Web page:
Using unconventional materials in architecture requires a lot of creativity and experimentation in order to create new possibilities that are both efficient and innovative. Small-scale projects, in particular, offer great opportunities to explore these unusual materials because, among other factors, they provide fewer loads on the structures and, sometimes, also have a temporary nature. Nevertheless, using unconventional materials in small-scale architecture can help encourage its use in other projects, including larger constructions.
The following projects are a small selection of how unusual materials can be explored in architecture in order to become an outstanding element of the project and highlight the vast range of possibilities in building materials.
With the help of “Plant Addition” techniques, young plane trees are arranged on the walls in plant containers on six levels forming a green cube. Over time, the upper part of this space will be covered by the gradually emerging canopy, while the lower part will become more transparent and dominated by the increasingly knobby and thick trunks.
The hut was built on Worthing beach as an interactive art installation. It consists of laser-cut mirrored acrylic sheets applied to wooden panels finished with dark grey shadow gaps.
The project was conceived with the exclusive intention of receiving a polyptych, a piece composed by a set of mobile and fixed panels, built on a single support. The composition has two volumes with a bifurcated entrance of a bloodstained color that penetrates the contemplation space, covered in a cork skin.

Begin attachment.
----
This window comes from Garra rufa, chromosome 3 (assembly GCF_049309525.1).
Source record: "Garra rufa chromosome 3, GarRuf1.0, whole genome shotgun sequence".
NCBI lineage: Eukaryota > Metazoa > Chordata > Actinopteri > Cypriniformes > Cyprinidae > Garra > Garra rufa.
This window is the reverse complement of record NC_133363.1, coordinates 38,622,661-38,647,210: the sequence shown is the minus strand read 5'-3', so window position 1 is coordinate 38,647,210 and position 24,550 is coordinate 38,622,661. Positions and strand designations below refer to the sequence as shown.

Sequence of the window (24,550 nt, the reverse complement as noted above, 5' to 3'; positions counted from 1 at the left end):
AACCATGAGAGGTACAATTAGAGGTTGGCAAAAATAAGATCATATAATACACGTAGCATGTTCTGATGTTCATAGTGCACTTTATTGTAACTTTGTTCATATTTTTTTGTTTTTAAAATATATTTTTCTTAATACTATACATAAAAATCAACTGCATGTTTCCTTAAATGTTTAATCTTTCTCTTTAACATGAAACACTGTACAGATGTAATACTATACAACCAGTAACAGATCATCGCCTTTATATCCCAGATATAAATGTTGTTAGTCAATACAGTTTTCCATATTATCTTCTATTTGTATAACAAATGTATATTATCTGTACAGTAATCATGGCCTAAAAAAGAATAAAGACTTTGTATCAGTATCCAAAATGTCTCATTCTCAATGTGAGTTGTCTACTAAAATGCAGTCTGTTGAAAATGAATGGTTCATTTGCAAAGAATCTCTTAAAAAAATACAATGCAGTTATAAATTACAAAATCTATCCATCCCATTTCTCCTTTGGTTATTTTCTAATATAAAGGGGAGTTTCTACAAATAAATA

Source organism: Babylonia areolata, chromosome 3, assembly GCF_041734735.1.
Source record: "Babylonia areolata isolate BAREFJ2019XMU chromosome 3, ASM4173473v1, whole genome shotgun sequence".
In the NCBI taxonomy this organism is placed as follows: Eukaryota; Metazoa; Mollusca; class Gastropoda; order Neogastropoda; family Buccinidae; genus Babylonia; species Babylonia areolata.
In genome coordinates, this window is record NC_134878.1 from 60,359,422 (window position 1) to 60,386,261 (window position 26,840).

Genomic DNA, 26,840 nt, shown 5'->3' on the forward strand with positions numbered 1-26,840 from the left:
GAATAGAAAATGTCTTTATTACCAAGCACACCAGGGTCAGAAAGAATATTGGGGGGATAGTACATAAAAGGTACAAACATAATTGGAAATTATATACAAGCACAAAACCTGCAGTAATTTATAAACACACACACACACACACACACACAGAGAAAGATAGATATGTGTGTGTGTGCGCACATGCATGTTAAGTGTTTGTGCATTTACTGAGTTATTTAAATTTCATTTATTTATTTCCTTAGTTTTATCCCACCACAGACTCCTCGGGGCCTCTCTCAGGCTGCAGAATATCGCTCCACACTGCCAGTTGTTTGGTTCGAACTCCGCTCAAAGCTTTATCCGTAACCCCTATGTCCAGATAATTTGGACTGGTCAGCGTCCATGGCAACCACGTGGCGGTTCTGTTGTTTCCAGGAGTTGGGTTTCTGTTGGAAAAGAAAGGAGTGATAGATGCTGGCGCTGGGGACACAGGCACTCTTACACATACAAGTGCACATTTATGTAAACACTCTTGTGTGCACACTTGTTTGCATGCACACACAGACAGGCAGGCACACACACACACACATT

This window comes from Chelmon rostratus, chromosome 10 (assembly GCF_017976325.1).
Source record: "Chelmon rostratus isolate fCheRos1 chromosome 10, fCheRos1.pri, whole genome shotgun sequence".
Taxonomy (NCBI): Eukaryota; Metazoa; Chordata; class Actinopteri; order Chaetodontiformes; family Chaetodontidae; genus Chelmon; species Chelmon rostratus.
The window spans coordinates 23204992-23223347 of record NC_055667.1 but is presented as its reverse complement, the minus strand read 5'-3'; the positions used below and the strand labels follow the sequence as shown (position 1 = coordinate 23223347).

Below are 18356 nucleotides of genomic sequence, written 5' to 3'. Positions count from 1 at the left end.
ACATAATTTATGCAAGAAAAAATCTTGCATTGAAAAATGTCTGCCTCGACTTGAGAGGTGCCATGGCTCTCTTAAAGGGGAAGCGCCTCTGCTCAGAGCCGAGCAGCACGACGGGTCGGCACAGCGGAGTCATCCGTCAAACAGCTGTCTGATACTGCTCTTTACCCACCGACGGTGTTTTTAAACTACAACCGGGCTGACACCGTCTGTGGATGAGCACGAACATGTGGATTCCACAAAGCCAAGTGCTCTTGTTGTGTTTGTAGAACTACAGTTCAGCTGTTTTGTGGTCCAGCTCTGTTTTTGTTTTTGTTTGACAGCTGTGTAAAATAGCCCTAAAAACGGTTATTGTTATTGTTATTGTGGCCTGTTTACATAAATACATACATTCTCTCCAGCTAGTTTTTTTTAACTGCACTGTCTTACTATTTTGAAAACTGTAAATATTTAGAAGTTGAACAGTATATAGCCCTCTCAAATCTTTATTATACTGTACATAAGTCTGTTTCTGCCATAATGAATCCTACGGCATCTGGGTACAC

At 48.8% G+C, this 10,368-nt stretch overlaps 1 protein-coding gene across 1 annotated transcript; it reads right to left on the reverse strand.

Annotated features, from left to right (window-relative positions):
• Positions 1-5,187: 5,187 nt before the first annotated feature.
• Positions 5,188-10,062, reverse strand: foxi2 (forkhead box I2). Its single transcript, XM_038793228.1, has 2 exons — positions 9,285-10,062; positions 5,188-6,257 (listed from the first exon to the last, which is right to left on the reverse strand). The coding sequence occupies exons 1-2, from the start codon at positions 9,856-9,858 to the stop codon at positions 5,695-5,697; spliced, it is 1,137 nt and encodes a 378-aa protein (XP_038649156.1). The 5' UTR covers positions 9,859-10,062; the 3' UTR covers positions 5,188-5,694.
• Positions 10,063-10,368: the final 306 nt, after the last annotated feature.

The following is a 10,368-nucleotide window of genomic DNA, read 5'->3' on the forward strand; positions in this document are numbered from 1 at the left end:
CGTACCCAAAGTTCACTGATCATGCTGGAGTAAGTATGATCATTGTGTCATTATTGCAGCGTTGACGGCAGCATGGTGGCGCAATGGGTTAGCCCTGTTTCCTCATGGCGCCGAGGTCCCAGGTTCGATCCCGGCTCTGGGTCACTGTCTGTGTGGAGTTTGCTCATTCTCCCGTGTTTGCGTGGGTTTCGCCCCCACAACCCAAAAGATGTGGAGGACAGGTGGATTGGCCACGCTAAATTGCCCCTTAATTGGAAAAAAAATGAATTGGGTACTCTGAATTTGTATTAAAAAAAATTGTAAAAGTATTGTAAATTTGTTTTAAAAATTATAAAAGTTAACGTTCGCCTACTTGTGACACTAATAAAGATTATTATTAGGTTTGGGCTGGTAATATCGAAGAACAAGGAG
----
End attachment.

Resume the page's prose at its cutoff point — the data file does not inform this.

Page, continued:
The aim was to create a unique ice village on one of the frozen lakes in the central part of Hardangervida, Norway. The Ice Balls technology is based on spraying water on air-inflated balloons until they freeze. After creating the ice crust, these balloons are deflated and used for another icy object.
The Orangery is situated on the formal gardens at Gl. Holtegaard Art Gallery in the northern part of Sealand, Denmark. The project consists of a steel structure that has been covered in strong plastic – specifically a type of ’shrink wrap’ developed to protect cars, boats, and other large objects.
The Institute for Computational Design (ICD) and the Institute of Building Structures and Structural Design (ITKE) at the University of Stuttgart have completed a research pavilion that is entirely robotically fabricated from carbon and glass fiber composites. This interdisciplinary project investigates the possible interrelation between biomimetic design strategies and novel processes of robotic production.
This construction is situated in Braga, Portugal, and acts as a contact mechanism between people and the city. The installation is made with a large number of white plastic boxes. The overall volume has a solid, geometric shape from the outside, but its interior is drawn more organically to be freely appropriated by visitors.
This article is part of the ArchDaily Topic: Tiny. Every month we explore a topic in-depth through articles, interviews, news, and projects. Learn more about our monthly topics here. As always, at ArchDaily we welcome the contributions of our readers; if you want to submit an article or project, contact us.